[/caption]Join me, Gary Freeman, as we take a trip back to Walton's Mountain with Mary McDonough aka Erin Walton of the 70's TV hit "The Walton's". Mary talks about her book "Lesson's From The Mountain - What I Learned From Erin Walton" with me on "Across America". If you loved Erin Walton, then you will love Mary McDonough just as much as she shares the lesson's she learned from the mountain. Click past the jump to hear this unforgettable interview that teaches and touches the heart.


Mary McDonough is an award winning actor, writer and director. She’s acted since age nine, and has a recurring role on The New Adventures of Old Christine. She’s guest starred on Will and Grace, ER, Boston Legal, the West Wing and dozens of other episodics. In 2007, she starred in the made for television movie, Christmas at Cadillac Jack's.

She wrote and produced the award winning For the Love of May, a film starring Patricia Neal. McDonough has written, produced, and directed award winning-educational films.

McDonough has experience in corporate and charitable organizations. As a Board member of the national nonprofit Young Artists United, she served as Chairman of their National Speakers Bureau from 1986-1991. The Lupus Foundation of America gave her their national award for outstanding service, and the American Heart Association awarded Mary the Les Etoiles De Coeur (Stars of Heart) Award for her participation in their Healthy Heart campaigns.

An outspoken activist, McDonough spent ten years lobbying congress on behalf of women’s health.  After experiencing and overcoming her own health crisis, she began performing hands-on work to help heal others heal their health, spirits and lives. With “can-do” determination, she adheres to an indomitable “if life gives you lemons, make lemonade” philosophy.  Utilizing solutions she created to solve issues affecting her own life, she became a certified coach and public speaker. She works with businesses and organizations to help them attain their goals in a more harmonious and effective way.  Her workshop BODY BRANDING, GETTING COMFORTABLE WITH THE SKIN YOU’RE IN, allows Mary to help others with their own personal challenges growing up.

Most gratifying of all is the one-on-one work she does with men and women to deal with and overcome the fears associated with career transition, family dysfunction and eating disorders so they may experience the love, passion and success they so deeply desire.

She was founding director of the fundraising organization, Lupus LA, and currently heads In The Know, to educating women about their own health.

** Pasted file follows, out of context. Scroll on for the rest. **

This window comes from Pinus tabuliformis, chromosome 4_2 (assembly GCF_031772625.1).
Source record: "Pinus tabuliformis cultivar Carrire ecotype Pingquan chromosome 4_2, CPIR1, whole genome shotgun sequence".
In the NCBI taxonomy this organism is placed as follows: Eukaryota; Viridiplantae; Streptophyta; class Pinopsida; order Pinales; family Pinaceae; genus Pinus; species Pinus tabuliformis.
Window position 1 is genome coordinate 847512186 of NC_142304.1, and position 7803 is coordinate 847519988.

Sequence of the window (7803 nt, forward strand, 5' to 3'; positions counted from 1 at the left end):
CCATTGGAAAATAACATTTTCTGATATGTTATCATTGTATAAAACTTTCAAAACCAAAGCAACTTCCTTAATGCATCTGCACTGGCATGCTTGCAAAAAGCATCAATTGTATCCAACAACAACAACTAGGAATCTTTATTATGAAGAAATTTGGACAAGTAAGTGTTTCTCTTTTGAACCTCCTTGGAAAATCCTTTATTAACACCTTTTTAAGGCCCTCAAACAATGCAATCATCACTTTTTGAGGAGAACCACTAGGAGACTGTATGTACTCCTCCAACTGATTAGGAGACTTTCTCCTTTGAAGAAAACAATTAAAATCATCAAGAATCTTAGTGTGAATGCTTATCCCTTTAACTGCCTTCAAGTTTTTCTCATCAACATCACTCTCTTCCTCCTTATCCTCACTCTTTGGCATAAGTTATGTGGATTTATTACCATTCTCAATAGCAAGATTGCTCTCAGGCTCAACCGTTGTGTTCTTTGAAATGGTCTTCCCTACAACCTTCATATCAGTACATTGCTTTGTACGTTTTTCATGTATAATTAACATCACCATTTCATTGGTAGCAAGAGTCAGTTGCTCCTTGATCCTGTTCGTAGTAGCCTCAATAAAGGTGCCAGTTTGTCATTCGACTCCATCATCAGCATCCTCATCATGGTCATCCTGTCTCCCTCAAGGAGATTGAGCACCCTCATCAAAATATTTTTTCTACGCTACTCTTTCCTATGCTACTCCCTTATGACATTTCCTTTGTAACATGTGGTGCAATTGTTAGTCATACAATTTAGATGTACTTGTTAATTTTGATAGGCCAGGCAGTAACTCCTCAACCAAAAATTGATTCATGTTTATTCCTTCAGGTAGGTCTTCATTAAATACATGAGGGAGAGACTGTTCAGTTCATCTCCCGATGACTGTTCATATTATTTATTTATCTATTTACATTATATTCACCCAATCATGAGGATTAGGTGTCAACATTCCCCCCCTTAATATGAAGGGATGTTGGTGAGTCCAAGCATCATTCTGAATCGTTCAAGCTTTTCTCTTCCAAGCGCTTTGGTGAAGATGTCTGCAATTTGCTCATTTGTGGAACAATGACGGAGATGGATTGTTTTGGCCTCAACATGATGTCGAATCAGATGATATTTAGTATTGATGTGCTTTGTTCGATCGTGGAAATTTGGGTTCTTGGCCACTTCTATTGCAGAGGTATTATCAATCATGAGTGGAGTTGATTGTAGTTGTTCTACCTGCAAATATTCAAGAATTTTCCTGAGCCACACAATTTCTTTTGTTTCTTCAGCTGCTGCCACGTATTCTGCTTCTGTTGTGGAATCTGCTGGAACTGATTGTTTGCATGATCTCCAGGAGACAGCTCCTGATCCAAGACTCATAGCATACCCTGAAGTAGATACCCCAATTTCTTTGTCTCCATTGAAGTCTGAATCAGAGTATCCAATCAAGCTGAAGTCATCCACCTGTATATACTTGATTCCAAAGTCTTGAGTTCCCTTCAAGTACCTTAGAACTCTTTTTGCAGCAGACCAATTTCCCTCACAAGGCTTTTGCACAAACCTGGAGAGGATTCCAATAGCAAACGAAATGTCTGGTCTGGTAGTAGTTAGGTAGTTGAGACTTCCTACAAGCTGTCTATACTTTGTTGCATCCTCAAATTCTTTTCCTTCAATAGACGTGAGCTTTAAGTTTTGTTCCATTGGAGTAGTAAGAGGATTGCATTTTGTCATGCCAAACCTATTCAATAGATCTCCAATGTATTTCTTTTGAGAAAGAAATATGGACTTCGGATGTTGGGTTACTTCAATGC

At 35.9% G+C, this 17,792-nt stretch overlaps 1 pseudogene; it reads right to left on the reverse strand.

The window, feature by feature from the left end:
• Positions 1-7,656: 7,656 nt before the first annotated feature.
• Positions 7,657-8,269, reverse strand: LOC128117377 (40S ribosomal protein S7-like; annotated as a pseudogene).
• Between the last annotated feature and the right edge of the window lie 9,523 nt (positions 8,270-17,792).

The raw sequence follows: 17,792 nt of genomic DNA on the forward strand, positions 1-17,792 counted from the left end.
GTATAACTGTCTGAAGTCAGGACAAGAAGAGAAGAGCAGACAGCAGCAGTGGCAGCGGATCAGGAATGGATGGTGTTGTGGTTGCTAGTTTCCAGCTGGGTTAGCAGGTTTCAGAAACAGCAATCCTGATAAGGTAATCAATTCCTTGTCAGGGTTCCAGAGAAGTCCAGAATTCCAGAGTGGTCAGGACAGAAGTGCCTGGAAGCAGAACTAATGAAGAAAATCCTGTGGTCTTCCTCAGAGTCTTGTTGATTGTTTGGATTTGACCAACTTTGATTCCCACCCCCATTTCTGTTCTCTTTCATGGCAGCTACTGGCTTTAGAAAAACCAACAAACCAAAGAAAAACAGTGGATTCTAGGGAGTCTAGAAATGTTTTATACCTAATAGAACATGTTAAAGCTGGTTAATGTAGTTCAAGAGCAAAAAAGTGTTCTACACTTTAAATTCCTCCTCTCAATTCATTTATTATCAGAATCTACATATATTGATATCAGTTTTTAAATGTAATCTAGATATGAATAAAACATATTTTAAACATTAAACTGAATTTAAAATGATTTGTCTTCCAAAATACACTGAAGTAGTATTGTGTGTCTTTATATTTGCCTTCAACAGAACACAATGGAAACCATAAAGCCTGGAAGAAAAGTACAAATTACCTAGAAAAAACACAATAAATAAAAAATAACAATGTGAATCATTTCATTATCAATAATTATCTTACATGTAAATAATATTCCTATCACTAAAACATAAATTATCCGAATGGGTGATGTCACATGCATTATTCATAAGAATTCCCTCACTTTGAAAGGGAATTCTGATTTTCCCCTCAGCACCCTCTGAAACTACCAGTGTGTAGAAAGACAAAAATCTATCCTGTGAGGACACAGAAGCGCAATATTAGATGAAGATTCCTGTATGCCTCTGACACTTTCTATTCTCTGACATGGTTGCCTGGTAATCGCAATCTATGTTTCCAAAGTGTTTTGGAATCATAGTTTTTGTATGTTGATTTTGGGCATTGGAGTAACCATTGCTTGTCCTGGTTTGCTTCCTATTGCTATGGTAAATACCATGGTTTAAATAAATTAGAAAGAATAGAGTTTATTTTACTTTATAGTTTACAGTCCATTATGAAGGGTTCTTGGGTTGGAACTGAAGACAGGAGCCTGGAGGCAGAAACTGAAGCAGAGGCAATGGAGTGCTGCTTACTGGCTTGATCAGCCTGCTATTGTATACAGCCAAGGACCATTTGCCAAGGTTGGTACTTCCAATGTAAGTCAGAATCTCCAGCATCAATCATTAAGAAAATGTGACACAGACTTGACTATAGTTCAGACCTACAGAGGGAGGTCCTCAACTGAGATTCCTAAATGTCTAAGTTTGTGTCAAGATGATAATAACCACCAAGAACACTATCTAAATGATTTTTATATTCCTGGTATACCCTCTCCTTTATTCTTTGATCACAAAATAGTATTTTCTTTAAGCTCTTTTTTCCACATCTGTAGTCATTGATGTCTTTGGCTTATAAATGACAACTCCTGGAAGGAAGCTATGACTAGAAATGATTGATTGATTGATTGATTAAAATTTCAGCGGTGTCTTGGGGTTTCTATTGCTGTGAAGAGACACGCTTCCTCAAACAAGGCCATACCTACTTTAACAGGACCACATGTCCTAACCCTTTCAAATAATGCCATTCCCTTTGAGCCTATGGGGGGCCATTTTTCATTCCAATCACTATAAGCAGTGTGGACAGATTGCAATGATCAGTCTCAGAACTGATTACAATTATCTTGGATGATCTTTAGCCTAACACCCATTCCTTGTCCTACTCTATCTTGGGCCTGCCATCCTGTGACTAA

About The Book:

Lessons From the Mountain: What I Learned From Erin Walton (Kensington Publishers, March 29, 2011, $25.00) is actress Mary McDonough’s poignant memoir of growing up on The Waltons, where she played Erin Walton.

At the age of ten, McDonough was cast as Erin Walton in The Homecoming, the movie of the week that inspired the Emmy award-winning dramatic series and overnight, her life as a normal kid in a working-class family changed. She left school, friends and the McDonough family to start a new life of studio classrooms, wardrobe fittings, travel, interviews, photo sessions, and memorizing lines. As McDonough says, “It was bizarre, fun, tremendous, painful, wonderful and different. It was definitely not a normal way to grow up.”

In the book, McDonough shares intimate, behind-the-scenes memories of Will Greer, Richard Thomas, her two “moms,” Patricia Neal and Michael Learned, and all the other Walton cast, crew and guest stars. She discusses what it was like growing up in front of America. In real life she found it difficult to keep friends and as an adolescent she battled depression, insomnia, body image issues and experimented with drugs in an attempt to manage the pressures as she tried to be “Mary-not-Erin” while alternately embracing and rebelling against her good-girl screen persona.

After the series ended, McDonough details how she tried to reinvent herself with artificial help and almost died. Over a period of ten years, McDonough’s health deteriorated and she suffered rashes all over her body, headaches, chronic fatigue, sore joints, and severe allergy attacks. Following the birth of her daughter Sydnee, McDonough’s health went up and down and she had low-grade fevers and flu-like symptoms for years. She developed ulcers, began losing her hair, and developed lumps in her back and leg. Despite the various medications she was taking nothing seemed to help. After seeing doctor after doctor she was correctly diagnosed with Lupus, a connective tissue disease that affects the immune system.

Following her diagnosis, McDonough went on to become Founding President of Lupus LA and has for the more than fourteen years been a citizen activist for women’s health issues. “I know the families – one famous, one real – that I grew up with, the unusual experiences, the good and bad choices made me who I am today. I’m happier than I’ve ever been, not by trying to forget, but by appreciating and learning that I wouldn’t be who I am without my journey over and around that famous mountain,” says McDonough.

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